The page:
Physicians have a “good, effective, safe therapy available” for hepatitis C virus genotype 6 patients, says researcher.
A combination of sofosbuvir and ledipasvir -- the first all-oral ribavirin-free treatment approved for chronic hepatitis C virus (HCV) genotype 6 -- offers a safe, highly efficacious treatment option even in a community-based, “real-world” setting, according to a new study.
The majority of chronic HCV infection in the United States is genotype 1a and 1b, however, HCV genotype 6 is commonly found in patients from countries in the Asia-Pacific regions.
“HCV genotype 6 is more prevalent than we think in areas where clinicians care for diverse populations, such as South East Asian immigrants,” Robert Wong, MD, assistant professor of medicine and director of research and education at Alameda Health System-Highland Hospital in Oakland, California, told Medical Economics.
“Most large-scale, real-world studies have focused on genotype 1 using non-interferon or ribavirin remedies, but there have not been many studies of all-oral direct-acting antiviral medications for genotype 6 in particular.”
The researchers published their results in the January 2017 Journal of Viral Hepatitis.
In November 2015, the FDA approved sofosbuvir/ledipasvir as the first all-oral ribavirin-free treatment regimen for patients with chronic HCV genotype 6. Current HCV treatment guidelines sponsored by the American Association for the Study of Liver Diseases and the Infectious Diseases Society of America recommend sofosbuvir/ledipasvir without ribavirin for 12 weeks regardless of the presence of cirrhosis or prior treatment experience.
Wong and colleagues conducted a retrospective, observational study of 65 adults, mean age 66.3 years, with chronic HCV genotype 6 treated with sofosbuvir/ledipasvir without ribavirin at a community gastroenterology clinic from November 2014 to May 2016. Among the patients, 41.5% had cirrhosis and 15.4% were treatment experienced.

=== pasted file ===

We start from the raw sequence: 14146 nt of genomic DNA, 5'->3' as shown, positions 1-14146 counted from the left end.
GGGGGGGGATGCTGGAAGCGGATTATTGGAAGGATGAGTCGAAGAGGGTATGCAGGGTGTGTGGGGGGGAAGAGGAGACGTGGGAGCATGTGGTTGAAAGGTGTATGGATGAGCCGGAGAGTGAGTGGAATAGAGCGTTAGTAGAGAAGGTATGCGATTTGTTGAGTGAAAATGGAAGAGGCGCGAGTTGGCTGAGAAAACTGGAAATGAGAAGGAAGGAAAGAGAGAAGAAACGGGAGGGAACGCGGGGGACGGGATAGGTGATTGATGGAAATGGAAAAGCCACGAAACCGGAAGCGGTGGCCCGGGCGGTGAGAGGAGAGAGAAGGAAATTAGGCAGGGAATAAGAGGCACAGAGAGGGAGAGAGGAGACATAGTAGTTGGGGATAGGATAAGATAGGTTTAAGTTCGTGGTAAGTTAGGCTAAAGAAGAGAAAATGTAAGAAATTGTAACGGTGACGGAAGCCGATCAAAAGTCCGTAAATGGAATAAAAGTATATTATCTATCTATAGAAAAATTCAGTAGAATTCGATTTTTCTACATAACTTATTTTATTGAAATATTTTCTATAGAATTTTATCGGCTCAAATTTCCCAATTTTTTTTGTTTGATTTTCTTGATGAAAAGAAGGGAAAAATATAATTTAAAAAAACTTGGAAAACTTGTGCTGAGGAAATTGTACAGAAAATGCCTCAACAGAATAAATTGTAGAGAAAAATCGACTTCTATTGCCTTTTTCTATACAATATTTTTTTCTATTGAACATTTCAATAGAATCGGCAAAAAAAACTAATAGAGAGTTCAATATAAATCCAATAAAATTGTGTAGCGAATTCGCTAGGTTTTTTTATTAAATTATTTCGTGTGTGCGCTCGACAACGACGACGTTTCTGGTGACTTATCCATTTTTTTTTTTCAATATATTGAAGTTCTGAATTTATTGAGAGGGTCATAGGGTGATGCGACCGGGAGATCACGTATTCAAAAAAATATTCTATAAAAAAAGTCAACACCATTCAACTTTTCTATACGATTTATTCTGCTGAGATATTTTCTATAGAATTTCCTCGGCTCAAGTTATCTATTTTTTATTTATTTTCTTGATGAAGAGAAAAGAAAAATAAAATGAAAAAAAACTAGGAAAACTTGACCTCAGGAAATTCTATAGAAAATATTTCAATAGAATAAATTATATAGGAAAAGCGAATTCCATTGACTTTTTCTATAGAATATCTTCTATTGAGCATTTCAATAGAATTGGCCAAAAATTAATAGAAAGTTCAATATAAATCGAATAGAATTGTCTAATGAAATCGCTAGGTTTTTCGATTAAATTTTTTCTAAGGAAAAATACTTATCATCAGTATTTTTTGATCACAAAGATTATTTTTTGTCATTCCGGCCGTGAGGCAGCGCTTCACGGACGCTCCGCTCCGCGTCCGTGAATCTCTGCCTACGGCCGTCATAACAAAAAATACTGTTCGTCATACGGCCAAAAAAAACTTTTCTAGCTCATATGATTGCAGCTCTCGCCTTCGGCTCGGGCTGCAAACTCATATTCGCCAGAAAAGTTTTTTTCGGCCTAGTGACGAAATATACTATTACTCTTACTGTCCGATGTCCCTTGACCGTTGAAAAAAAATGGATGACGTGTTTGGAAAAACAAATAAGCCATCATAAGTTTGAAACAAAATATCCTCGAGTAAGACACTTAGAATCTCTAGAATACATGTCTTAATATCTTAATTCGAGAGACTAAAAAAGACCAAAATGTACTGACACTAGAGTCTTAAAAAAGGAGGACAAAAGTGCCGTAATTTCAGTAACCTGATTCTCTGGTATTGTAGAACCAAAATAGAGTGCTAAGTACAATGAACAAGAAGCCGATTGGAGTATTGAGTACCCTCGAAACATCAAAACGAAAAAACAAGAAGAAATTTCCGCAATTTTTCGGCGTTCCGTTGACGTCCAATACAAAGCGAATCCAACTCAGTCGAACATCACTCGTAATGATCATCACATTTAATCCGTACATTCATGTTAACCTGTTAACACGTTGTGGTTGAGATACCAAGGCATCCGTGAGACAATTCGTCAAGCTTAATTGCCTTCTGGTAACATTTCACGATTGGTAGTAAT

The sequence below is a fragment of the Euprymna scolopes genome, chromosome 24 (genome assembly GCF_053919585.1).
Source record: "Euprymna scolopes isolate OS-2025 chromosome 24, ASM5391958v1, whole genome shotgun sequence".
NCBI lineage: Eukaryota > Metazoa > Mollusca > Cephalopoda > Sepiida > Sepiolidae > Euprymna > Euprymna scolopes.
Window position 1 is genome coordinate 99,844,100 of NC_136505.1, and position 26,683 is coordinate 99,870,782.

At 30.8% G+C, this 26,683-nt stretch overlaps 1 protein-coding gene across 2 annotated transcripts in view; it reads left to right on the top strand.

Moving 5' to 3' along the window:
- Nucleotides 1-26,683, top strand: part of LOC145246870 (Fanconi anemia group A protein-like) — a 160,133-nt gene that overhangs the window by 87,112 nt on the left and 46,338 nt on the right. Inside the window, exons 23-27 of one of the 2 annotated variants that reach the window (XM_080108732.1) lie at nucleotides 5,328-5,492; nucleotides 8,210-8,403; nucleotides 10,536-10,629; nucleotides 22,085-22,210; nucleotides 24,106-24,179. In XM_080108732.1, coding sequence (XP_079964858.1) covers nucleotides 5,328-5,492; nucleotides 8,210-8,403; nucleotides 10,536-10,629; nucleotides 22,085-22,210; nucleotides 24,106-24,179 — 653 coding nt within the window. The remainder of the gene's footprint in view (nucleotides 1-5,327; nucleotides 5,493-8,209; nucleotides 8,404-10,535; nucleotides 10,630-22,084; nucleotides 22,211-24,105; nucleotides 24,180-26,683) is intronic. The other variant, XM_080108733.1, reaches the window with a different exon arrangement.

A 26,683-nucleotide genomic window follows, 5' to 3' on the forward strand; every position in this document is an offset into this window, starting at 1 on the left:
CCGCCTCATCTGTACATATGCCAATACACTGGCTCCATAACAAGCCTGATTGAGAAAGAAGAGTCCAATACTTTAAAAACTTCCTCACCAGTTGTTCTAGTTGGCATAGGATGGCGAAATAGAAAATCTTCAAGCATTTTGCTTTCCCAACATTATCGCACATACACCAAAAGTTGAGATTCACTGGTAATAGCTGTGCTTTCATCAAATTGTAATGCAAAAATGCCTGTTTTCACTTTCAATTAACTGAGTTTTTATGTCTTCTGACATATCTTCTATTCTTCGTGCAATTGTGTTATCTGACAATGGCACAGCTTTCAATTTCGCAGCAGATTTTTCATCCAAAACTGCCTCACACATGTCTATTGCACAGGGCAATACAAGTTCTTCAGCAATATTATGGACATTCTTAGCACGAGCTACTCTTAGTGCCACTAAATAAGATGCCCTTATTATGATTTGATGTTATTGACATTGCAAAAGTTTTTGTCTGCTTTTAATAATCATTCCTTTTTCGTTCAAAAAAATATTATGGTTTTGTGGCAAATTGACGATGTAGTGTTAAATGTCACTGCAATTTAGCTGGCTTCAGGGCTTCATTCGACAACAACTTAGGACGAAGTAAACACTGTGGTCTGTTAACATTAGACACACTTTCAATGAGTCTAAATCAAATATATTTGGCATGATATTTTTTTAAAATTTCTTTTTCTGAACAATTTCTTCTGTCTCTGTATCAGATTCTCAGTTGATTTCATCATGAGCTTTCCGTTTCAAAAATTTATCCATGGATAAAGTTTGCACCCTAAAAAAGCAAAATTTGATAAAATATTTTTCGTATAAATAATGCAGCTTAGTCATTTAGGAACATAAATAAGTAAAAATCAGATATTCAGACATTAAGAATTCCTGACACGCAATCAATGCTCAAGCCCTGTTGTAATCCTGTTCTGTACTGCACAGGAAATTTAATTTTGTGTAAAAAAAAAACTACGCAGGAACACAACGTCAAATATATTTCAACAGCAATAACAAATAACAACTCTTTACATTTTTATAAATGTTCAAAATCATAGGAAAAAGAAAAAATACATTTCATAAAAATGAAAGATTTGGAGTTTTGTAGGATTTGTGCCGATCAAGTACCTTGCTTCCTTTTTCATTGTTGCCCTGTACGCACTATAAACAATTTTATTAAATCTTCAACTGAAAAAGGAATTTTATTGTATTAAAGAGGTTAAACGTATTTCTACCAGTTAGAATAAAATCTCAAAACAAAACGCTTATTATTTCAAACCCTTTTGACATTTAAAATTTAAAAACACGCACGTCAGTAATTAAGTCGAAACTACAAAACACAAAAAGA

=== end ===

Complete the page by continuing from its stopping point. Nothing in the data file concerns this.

Rates of undetectable virus at week four on treatment, at end of treatment and a sustained virologic response after 12 weeks of treatment (SVR12) were stratified by the presence of cirrhosis and prior treatment.
The results show that 97.3% of patients had undetectable virus at week four on treatment, 96.9% had undetectable virus at end of treatment, and 95.3% achieved SVR12. There were no significant differences in treatment outcomes based on baseline HCV viral load.
“With an all–oral regimen in genotype 6 patients, we found a high cure rate that corresponded with smaller populations in clinical trials. Our results in a real-world setting correlate with clinical trials. There was no significant increase in the side effects profile,” said Wong.
He noted that virtually all (98.5%) of the patients were Vietnamese, and therefore the results may not generalize to non-Vietnamese genotype 6 patients, but “we don’t expect that,” Wong said.
“This very effective therapy is safe and has few barriers for patients to receive treatment. It is more tolerable and patients are less likely to discontinue than with interferon-based therapy. This regimen will make it easier to meet the goal of eradicating genotype 6 HCV.”
Primary care physicians who see HCV patients, even those with genotype 6, “have a good, effective, safe therapy available. There is no reason to wait for newer therapies. They can treat these patients themselves or to refer to a specialist,” said Wong.